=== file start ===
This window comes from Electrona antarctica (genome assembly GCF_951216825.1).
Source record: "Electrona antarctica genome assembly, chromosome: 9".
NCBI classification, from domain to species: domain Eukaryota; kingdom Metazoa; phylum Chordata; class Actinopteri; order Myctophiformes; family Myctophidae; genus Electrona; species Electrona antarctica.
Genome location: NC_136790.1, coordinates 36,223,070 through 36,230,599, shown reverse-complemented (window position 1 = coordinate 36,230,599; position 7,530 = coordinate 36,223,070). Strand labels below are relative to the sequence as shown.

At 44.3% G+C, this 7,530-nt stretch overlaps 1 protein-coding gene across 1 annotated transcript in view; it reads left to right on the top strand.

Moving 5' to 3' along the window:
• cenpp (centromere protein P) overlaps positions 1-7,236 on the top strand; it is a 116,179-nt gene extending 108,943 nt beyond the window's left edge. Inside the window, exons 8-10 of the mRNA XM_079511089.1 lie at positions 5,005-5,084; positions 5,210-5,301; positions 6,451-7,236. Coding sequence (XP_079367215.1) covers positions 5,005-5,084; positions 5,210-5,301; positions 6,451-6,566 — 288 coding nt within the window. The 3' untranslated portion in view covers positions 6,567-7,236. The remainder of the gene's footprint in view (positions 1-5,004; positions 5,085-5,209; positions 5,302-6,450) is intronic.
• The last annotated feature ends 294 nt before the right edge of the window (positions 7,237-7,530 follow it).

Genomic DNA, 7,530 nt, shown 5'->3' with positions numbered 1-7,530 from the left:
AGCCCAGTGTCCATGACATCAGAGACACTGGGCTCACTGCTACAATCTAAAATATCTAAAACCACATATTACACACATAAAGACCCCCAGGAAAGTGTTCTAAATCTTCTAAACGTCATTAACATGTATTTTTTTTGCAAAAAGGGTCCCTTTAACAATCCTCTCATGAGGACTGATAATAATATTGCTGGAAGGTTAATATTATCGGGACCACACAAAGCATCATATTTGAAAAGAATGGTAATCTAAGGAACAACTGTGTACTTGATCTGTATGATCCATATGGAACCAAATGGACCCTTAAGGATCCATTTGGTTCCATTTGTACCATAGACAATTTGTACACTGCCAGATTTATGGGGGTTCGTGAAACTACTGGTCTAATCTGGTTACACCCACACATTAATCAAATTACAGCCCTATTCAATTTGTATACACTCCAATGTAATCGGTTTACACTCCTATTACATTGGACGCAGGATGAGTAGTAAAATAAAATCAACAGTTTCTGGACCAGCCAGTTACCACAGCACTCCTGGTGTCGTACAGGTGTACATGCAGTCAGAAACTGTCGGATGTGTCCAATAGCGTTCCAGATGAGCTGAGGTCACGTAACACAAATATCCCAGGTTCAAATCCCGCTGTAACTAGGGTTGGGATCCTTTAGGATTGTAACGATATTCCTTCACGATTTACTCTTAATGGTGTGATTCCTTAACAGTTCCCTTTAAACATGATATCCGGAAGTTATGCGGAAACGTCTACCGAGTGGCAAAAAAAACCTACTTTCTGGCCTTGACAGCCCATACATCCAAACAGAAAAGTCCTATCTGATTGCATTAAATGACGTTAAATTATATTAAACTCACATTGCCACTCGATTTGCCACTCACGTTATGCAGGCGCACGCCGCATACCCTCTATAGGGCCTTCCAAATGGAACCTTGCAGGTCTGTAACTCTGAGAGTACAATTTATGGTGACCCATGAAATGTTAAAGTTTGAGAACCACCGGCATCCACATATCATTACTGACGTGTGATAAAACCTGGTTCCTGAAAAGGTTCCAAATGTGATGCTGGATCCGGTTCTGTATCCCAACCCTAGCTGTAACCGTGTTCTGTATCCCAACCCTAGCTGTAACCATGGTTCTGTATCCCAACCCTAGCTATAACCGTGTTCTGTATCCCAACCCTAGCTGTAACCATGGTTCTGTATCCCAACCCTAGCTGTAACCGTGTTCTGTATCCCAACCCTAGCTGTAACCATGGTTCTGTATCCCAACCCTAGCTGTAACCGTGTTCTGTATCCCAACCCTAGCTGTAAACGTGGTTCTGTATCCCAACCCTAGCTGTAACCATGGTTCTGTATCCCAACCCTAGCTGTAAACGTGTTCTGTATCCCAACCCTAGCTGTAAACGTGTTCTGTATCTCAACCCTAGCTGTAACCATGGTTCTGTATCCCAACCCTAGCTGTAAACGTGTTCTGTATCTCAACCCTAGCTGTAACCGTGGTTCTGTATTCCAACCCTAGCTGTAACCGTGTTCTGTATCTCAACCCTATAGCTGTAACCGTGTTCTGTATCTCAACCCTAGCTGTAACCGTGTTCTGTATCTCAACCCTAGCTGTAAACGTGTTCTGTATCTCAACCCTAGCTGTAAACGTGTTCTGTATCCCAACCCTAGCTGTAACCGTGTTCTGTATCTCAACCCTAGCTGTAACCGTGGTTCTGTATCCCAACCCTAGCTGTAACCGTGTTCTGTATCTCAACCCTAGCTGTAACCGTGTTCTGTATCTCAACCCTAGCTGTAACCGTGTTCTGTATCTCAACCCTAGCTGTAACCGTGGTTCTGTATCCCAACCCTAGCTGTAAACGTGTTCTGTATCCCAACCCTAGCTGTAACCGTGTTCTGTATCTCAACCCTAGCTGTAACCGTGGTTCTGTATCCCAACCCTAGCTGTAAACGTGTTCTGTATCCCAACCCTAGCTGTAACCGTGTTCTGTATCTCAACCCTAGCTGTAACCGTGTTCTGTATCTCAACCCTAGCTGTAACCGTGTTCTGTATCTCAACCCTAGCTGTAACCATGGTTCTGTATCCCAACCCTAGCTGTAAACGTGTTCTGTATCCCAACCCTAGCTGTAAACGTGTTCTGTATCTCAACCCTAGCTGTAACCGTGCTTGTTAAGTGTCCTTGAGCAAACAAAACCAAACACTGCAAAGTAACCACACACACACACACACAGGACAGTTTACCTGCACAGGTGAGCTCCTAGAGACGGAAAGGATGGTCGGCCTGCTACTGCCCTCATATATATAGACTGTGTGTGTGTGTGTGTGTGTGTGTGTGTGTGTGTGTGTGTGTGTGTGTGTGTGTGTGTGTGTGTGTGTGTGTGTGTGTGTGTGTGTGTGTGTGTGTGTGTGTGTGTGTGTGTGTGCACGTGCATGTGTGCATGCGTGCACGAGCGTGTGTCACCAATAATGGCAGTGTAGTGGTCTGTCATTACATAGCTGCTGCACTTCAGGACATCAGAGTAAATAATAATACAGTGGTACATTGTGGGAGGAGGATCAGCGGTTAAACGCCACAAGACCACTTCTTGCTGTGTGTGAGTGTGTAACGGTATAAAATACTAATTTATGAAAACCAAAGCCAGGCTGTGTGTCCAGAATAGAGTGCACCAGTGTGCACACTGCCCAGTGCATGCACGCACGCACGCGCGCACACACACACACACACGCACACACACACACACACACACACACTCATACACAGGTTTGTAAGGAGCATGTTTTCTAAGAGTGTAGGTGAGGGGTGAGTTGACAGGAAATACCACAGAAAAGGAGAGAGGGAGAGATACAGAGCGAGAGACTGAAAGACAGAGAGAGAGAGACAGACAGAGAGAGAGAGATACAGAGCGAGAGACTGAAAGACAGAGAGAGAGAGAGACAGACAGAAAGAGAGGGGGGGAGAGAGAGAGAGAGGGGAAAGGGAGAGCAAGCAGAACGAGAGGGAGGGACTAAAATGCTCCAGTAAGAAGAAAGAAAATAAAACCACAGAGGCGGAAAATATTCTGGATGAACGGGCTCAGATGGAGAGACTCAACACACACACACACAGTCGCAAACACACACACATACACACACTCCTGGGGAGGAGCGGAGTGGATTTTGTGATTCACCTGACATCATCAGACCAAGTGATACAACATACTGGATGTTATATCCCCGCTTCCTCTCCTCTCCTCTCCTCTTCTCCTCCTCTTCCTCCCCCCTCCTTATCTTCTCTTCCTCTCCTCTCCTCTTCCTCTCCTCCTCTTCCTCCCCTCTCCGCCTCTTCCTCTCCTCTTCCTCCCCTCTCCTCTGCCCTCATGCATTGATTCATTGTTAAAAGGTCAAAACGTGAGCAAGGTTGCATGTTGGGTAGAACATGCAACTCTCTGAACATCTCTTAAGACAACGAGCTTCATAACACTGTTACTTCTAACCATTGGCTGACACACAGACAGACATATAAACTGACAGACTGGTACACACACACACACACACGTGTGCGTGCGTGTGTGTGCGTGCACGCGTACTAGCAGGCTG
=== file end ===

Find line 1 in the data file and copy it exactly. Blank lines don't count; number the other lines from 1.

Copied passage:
This window comes from Electrona antarctica (genome assembly GCF_951216825.1).